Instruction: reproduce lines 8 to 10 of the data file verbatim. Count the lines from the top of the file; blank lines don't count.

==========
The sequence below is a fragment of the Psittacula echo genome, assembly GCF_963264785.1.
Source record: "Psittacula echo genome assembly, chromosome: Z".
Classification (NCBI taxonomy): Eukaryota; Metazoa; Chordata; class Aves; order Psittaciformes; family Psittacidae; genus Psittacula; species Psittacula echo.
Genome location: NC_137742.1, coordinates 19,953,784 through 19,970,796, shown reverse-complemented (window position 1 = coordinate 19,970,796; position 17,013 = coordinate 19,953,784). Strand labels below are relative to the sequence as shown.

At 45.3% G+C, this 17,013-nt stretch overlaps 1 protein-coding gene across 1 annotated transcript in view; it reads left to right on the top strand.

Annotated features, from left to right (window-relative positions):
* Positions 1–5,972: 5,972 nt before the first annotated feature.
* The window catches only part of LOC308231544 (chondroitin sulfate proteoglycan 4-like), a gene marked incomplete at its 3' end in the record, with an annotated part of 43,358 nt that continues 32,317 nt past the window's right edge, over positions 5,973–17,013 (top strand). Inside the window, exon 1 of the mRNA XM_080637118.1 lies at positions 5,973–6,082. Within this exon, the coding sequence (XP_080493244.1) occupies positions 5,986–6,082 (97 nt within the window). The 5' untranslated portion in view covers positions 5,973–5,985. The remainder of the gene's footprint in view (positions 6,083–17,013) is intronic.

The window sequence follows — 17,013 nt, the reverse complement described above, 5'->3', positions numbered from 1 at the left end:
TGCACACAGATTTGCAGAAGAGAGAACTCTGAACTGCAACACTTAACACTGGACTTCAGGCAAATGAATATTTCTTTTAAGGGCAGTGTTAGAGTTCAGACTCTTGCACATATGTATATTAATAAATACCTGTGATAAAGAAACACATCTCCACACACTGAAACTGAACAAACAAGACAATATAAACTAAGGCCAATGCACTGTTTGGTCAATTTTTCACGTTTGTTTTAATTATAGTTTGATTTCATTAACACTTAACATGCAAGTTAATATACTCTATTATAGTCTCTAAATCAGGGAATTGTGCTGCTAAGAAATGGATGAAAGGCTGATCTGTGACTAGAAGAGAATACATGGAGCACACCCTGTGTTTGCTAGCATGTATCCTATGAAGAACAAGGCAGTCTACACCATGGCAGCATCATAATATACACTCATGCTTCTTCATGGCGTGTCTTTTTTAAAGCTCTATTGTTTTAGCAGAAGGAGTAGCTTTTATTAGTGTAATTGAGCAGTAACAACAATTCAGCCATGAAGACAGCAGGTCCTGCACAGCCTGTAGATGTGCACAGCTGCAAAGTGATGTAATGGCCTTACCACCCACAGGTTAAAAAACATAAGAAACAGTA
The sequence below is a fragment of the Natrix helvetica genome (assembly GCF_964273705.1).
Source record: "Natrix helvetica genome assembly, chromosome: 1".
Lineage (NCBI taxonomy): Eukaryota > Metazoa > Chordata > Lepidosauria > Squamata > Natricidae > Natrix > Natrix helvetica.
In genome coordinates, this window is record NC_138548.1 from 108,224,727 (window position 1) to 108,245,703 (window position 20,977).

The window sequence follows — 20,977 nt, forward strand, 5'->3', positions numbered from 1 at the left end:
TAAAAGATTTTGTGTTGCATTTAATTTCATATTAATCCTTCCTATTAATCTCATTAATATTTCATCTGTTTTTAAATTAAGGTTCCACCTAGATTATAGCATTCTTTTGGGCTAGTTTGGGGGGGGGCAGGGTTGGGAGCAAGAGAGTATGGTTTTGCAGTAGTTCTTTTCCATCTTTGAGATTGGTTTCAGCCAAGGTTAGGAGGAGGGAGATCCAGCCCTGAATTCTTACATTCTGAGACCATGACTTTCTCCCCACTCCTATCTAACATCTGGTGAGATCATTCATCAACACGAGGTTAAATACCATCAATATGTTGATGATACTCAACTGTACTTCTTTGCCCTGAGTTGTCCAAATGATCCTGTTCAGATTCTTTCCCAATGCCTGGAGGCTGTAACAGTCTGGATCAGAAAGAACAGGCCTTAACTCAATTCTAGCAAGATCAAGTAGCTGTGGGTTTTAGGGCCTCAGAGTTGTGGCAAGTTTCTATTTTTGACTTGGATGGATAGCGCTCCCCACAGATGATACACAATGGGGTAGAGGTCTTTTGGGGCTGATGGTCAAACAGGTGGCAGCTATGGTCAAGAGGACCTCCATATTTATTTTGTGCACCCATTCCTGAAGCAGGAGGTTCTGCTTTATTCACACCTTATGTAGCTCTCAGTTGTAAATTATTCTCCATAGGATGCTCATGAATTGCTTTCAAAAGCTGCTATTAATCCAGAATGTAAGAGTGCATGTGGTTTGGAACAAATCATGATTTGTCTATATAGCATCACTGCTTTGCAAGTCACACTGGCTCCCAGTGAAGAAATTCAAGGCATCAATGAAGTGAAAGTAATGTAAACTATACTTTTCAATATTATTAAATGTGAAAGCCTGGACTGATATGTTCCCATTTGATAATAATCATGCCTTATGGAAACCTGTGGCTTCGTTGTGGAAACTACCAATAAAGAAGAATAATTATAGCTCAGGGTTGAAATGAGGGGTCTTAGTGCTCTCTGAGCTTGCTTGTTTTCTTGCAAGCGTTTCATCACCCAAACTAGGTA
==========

* The window catches only part of LOC308231544 (chondroitin sulfate proteoglycan 4-like), a gene marked incomplete at its 3' end in the record, with an annotated part of 43,358 nt that continues 32,317 nt past the window's right edge, over positions 5,973–17,013 (top strand). Inside the window, exon 1 of the mRNA XM_080637118.1 lies at positions 5,973–6,082. Within this exon, the coding sequence (XP_080493244.1) occupies positions 5,986–6,082 (97 nt within the window). The 5' untranslated portion in view covers positions 5,973–5,985. The remainder of the gene's footprint in view (positions 6,083–17,013) is intronic.

The window sequence follows — 17,013 nt, the reverse complement described above, 5'->3', positions numbered from 1 at the left end:
TGCACACAGATTTGCAGAAGAGAGAACTCTGAACTGCAACACTTAACACTGGACTTCAGGCAAATGAATATTTCTTTTAAGGGCAGTGTTAGAGTTCAGACTCTTGCACATATGTATATTAATAAATACCTGTGATAAAGAAACACATCTCCACACACTGAAACTGAACAAACAAGACAATATAAACTAAGGCCAATGCACTGTTTGGTCAATTTTTCACGTTTGTTTTAATTATAGTTTGATTTCATTAACACTTAACATGCAAGTTAATATACTCTATTATAGTCTCTAAATCAGGGAATTGTGCTGCTAAGAAATGGATGAAAGGCTGATCTGTGACTAGAAGAGAATACATGGAGCACACCCTGTGTTTGCTAGCATGTATCCTATGAAGAACAAGGCAGTCTACACCATGGCAGCATCATAATATACACTCATGCTTCTTCATGGCGTGTCTTTTTTAAAGCTCTATTGTTTTAGCAGAAGGAGTAGCTTTTATTAGTGTAATTGAGCAGTAACAACAATTCAGCCATGAAGACAGCAGGTCCTGCACAGCCTGTAGATGTGCACAGCTGCAAAGTGATGTAATGGCCTTACCACCCACAGGTTAAAAAACATAAGAAACAGTA